Wednesday, January 7, 2009

Stop Overeating: Why You Keep Shoveling Food In Your Mouth

Why do you keep shoveling food into your mouth -- and how do you stop? Modern food science explains why you just can't stop eating.

Hunger (appetite's physiological accelerator) and satiety (its brakes) are not the only reasons we start and stop eating. Researchers in the burgeoning field of food psychology have pinpointed a complex web of cues in the modern environment that all but overwhelm our once-adaptive systems: societal shifts in what constitutes appropriate portion sizes; the colors, embedded scents, and promotional language used in food packaging; the distracting effects of TV viewing during meals. These are just a few of the ubiquitous hidden persuaders that have converted eating from a natural human need into a national hobby.

By better understanding how food psychology influences us, we can avoid being blinded by a false glow and simultaneously add more luster to the foods our bodies really need.

The Atmospherics of Appetite

One of a food's most seductive additives is the setting in which it's served. In the case of fast-food emporia, profits depend on speed eating, whereas at high-end restaurants, the goal is to keep diners ensconced long enough to "up-sell" them drinks, appetizers, and desserts.

At home, turn off the TV and instead play your favorite slow music softly in the background. Use decent china, which sends the message "fine dining ahead!" as opposed to plastic plates and bowls, which proclaim "time to spork down some biomass."

If your goal is simply to eat less, try a more radical approach to ambience. Blue is the color most associated with mold and decay in food. Put a blue lightbulb in your refrigerator.

Tricks of the Eye

The larger the size of our dishes, the smaller we invariably consider the portion contained within, which just as invariably leads to overeating.

Research shows that dinnerware and serving sizes have continued to grow in tandem over the past 20 years. The standard dinner plate at a restaurant now averages 12 inches, up from 9 inches in the '70s. As a result, portion sizes are twice as large. At home, use smaller plates and bowls.

Eating by Association

We all proceed through life surrounded by environmental stimuli that condition our own patterns of eating behavior through association; for example the link between late-night TV and snacking.

Don't skip breakfast, and resolve to take a different route to and from work, one that steers you around fast-food temptations. At the same time, brown-bag a filling, healthy lunch to help you dodge the drive-thru.

Another tactic: Eliminate as many distractions as you can so you concentrate on your food. Chances are you'll eat less when you pay full attention to the ingestion process.

Engorged at the Smorgasbord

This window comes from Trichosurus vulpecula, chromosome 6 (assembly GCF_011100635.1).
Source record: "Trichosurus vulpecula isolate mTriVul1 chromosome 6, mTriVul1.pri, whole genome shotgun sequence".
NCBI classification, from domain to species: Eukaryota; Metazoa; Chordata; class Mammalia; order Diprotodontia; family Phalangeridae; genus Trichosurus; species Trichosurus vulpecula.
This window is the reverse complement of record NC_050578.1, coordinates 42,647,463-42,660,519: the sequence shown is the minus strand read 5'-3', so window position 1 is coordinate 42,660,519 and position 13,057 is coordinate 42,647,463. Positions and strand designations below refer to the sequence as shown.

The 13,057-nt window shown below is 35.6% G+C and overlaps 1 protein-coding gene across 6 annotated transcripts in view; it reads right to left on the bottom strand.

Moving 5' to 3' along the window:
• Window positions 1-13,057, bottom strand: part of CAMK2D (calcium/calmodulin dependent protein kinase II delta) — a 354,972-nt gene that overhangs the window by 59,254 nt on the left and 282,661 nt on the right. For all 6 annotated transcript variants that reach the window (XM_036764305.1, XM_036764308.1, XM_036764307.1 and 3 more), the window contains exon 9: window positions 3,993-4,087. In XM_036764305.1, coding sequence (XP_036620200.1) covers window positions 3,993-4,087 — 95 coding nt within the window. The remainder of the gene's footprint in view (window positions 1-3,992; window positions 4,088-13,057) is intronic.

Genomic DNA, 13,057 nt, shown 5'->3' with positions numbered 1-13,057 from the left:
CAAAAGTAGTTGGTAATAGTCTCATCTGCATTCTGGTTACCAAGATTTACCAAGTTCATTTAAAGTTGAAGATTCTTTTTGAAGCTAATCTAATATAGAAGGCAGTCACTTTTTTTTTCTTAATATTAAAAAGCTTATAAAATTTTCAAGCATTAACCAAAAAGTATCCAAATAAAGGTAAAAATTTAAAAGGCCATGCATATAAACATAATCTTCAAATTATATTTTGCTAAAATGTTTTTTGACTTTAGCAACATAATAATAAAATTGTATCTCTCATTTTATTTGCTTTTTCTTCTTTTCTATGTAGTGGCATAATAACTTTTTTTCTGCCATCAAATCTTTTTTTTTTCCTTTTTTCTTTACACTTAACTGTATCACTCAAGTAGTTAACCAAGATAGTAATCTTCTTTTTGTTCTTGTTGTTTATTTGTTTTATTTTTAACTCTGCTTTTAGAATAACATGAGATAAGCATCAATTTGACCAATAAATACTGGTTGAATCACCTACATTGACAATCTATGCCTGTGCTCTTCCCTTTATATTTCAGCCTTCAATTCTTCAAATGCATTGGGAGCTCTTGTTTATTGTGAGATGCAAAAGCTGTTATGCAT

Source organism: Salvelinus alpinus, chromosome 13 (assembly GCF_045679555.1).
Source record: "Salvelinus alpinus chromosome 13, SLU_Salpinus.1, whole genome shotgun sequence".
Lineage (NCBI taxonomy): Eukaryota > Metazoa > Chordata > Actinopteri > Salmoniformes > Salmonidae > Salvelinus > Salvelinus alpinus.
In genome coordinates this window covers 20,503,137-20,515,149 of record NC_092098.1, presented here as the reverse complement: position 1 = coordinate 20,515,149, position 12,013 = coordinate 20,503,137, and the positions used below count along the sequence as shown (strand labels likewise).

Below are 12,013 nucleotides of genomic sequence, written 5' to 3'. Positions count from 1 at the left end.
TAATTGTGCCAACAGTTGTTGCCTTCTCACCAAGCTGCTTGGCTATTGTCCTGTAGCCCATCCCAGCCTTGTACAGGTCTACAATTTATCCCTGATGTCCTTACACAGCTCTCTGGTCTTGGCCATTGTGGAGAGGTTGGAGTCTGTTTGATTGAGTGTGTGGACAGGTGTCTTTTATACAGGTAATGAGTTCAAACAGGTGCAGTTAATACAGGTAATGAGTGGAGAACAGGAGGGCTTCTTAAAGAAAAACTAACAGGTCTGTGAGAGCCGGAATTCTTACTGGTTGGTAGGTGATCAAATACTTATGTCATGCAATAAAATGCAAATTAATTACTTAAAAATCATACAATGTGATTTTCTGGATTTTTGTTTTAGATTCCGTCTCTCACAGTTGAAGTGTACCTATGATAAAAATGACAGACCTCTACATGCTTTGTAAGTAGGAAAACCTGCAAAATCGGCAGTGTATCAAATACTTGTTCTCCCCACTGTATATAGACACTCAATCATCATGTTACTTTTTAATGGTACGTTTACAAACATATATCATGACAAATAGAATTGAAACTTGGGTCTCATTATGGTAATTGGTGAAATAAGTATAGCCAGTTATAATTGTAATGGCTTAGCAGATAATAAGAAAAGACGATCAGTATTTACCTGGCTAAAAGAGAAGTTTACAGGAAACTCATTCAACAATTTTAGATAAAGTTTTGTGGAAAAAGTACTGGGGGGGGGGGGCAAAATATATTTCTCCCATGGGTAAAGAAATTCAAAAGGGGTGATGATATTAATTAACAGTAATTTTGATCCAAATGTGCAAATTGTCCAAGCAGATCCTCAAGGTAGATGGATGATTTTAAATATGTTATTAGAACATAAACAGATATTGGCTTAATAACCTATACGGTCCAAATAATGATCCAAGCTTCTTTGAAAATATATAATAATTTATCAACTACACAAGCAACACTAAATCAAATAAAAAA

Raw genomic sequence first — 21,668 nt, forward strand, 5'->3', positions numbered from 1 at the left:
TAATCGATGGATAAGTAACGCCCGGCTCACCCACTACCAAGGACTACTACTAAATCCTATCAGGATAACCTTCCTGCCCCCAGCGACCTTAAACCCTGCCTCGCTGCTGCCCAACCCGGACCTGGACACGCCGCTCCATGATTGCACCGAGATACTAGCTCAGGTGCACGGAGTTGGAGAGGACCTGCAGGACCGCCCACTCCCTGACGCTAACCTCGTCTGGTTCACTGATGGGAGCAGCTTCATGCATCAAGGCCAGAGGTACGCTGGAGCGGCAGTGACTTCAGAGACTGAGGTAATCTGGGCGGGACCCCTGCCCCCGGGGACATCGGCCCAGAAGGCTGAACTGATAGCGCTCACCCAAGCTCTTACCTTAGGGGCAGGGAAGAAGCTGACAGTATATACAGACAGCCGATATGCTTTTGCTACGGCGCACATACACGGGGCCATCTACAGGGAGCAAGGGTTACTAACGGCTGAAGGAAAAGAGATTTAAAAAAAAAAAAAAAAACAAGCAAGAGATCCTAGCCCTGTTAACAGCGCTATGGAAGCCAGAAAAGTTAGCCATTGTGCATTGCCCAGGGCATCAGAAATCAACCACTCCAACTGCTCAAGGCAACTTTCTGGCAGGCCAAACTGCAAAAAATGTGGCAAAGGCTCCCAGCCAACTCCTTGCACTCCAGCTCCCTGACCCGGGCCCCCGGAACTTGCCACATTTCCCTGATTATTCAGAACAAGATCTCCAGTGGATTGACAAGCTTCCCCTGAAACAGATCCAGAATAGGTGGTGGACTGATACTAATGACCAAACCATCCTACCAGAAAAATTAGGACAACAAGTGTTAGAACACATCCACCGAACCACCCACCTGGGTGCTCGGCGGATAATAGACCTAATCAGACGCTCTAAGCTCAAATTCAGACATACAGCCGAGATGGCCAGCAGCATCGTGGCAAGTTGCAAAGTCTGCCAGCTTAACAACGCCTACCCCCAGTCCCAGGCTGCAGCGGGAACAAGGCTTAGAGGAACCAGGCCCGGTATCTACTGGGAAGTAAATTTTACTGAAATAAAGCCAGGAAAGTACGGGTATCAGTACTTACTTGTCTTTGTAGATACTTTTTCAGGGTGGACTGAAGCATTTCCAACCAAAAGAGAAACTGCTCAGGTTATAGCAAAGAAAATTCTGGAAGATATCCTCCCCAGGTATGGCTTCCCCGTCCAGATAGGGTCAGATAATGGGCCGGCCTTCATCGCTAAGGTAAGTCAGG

Variety in food is a surprisingly powerful force.

Try to limit or eliminate visits to smorgasbords, breakfast buffets, food courts, Korean delis, and similar settings that lay out gastronomical porn.

When you do find yourself at a food fest, be it a friend's gourmet dinner party or a business buffet, limit yourself to two items on your plate at a time. You can always go back for more.

The Language of Food Love

Specific forms of language are used frequently because of their ability to evoke our emotions and stoke our desires. For example:

Linking specific foods to the geographical regions famous for their production: Omaha steaks.

Nostalgic labels like Grandma's Old World manicotti trigger associations with family, tradition, and comfort.

A glowing description of great taste -- "tender, mesquite-smoked pork loin" -- can make our mouths water and stomachs growl as effectively as actual food.

The fourth technique is using brand labels. The original producers of these products have established emotional connections between their food and consumers.

You can fight back by simply remaining conscious of the hype that surrounds us. Sometimes reading the fine print can help, as well.

Strategic Eating Tip

1. Downsize your dishes: Unless you're eating off decades-old dishes, you probably have the newer, plus-size plates -- the kind that cause your eyes to override your appetite. Give them to Goodwill, and use 10 1/2-inch dinner plates, 8-inch salad plates, and 7-inch soup bowls instead.

2. Be small-minded about snacks: Outsmart your snack habit by sticking with the tiny 100-calorie packs now being used for everything from Doritos to Goldfish.

3. Raise your glasses: Since even experienced bartenders pour more into short, wide glasses than they do into tall, narrow ones, you'll need to be creative at home. Start by using highball glasses to replace the squat tumblers you use for scotch and brandy. Next, put away your pint beer glasses and buy the pilsner kind. Finally, switch balloon wine glasses with regular wine glasses.

4. Divide and dine: Restaurants use large plates. When your entree arrives, dive in and eat half, then wait at least 10 minutes before coming out for round 2. While you chat and sip water, your stomach will have a chance to digest and decide whether you've had enough -- no matter what the plate's saying.

Related Posts: